Anthony Luvera: Let Us Eat Cake / Reviewed by Emma Campbell / 04.12.17
Let us Eat Cake is an exhibition of photographs created over a 9-month period by the artist Anthony Luvera and LGBTQ+ people living across Northern Ireland. Made collaboratively and actively revealing the input and processes of each person and the artist, this revealing method is suited to the online space of the blog, www.letuseatcake.blog but it is also highlighted in the accompanying booklet.
The title is a knowing reminder of the infamous Northern Irish court case involving baked goods, where Evangelical Christians and the DUP pitted themselves against the rights of LGBTQ+ people and those who support them. The cavalier tone of this title hides beneath it something far more serious; the acknowledgement that a government permitted to belittle a huge cross-section of its own citizens, through a lack of support for equal rights and continued use of discriminatory language, is one which directly contributes to the mental ill-health, hate crime and disadvantage of its own people and their families.
There are multiple threads through this work, brought to life by Anthony, that call to mind the artist Martha Rosler. The overtly political nature, the collaborative process, the disregard of current art-world collectability as well as complicating the use of documentary as a mode of portraiture. Speaking about a series of her own images, Rosler has said,
“I’m suspicious of the iconic portrait—the physiognomic fallacy suggests we can learn something significant about a person from looking at a facial representation. Really, how much can you read from a person’s photograph? Mostly we tend to fetishize what we’re looking at. Since the people in these photos are not public figures, it didn’t seem right for me to just show pictures of them taken at a relatively random moment.”[i]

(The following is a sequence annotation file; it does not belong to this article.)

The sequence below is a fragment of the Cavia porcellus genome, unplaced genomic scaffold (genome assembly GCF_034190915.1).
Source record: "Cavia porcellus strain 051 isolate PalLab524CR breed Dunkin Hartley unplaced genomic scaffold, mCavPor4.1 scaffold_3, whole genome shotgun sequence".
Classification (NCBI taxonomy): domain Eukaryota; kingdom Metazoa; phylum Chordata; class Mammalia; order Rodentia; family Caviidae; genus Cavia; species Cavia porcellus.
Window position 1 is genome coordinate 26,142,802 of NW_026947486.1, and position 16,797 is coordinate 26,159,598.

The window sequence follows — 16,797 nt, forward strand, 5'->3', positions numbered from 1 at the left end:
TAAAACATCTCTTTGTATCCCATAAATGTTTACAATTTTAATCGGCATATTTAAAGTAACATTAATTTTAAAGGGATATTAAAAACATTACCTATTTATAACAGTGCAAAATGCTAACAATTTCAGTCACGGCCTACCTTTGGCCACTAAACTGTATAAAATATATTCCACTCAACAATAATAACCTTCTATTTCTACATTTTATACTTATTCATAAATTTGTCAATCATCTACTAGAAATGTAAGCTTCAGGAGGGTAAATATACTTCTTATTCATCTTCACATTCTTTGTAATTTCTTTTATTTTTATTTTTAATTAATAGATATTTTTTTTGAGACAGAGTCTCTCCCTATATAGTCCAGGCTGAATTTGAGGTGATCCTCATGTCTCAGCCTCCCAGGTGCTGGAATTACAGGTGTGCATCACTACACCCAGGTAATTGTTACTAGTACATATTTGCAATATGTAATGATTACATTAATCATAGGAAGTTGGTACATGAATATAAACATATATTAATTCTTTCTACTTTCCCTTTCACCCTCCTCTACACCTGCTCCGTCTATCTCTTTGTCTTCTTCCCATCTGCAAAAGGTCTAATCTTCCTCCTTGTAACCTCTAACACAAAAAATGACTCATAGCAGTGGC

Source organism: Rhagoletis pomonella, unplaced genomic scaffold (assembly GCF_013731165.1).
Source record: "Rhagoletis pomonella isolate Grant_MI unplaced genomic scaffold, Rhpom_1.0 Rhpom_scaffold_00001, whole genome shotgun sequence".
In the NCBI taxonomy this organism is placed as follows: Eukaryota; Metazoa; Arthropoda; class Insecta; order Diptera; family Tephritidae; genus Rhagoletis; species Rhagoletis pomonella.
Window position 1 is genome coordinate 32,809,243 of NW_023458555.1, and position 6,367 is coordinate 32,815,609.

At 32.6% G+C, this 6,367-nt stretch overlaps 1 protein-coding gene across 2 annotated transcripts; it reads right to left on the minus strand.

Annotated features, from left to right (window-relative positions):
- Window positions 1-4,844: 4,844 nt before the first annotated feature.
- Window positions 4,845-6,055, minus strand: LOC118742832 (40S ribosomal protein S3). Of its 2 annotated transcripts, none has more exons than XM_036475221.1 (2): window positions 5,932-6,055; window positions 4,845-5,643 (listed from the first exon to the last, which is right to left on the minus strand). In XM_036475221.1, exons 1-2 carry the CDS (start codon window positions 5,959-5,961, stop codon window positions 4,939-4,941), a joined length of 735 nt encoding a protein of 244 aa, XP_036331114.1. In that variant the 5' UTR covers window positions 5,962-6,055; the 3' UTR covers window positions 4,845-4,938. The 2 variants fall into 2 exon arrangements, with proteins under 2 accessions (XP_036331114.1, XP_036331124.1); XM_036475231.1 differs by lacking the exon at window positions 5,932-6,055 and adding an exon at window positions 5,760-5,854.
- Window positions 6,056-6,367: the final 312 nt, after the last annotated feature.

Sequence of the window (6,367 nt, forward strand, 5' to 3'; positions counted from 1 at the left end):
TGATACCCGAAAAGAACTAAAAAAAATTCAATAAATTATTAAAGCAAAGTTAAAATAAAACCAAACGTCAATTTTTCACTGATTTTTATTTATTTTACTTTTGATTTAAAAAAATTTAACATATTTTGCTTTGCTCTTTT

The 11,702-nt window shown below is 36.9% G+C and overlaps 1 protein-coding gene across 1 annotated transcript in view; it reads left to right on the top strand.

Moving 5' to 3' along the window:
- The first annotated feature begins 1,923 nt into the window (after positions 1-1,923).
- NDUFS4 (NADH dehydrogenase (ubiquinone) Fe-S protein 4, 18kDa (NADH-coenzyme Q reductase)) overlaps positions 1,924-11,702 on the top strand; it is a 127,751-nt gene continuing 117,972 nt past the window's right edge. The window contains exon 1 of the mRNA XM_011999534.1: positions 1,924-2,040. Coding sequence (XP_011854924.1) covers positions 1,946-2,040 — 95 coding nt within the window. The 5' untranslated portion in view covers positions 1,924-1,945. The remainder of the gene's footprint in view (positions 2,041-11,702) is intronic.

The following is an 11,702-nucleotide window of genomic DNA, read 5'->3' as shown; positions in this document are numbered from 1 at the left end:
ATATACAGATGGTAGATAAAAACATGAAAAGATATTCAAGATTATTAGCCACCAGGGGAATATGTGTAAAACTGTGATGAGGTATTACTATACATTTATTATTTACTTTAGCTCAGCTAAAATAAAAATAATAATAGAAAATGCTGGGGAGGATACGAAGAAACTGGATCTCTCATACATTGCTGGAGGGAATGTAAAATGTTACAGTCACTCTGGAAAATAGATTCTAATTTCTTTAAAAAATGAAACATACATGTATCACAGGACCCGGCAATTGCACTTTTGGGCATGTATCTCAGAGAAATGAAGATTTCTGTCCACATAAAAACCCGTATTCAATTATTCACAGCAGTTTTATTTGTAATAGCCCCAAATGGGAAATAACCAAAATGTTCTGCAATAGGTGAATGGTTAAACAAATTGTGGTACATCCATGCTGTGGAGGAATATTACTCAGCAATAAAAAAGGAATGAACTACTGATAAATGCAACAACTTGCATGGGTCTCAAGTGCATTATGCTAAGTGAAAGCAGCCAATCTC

Anthony along with Chris, Ciaran, Natalie, Paul, Rachael, Raymond and Sarah has revealed the journey leading to the end-point we see on the gallery walls. This self-reflexive and deconstructed mode of production engenders a greater level of trust in the viewer and deals with Rosler’s problemitisation of portraiture as a tool of representation. Inviting the audience to sneak ‘behind the curtain’ and see the process on practical, political and personal levels appears to create a sense of embodiment for each participant, as a recognized rights-holder, as an emboldened citizen, out, visible and unapologetic.
This is beyond the mawkish voyeurism common in portrait series but represents instead true collaboration, taking seriously the duty implied within Azoulay’s ‘citizenry of photography’[ii] and applying it to the LGBTQ+ community in Northern Ireland.
As someone also using photography to undermine the regressive politics of Northern Ireland, I appreciate the requirement for individual narratives in a sea of depressing statistics. I doubly appreciate the refusal to let such work become a victim’s gallery where the specter of othering the subject often looms large. Instead, here we are allowed in, into the method, into the minds and into the lives of our queer brothers, sisters and non-binary folk.
There are many routes to dismantling stigma on individual, community and societal levels and these self-directed, assisted portraits address some of them visually and conversationally.
– reviewed by Emma Campbell
[ii] The Civil Contract of Photography by Ariella Azoulay, Zone Books, New York 2008
Below, installation views of Let Us Eat Cake at Belfast Exposed, November 2017. Photos: David Copeland. Middle image – Anthony Luvera (with cake)
Belfast Exposed Photography
The Exchange Place
23 Donegall Street
Belfast BT1 2FF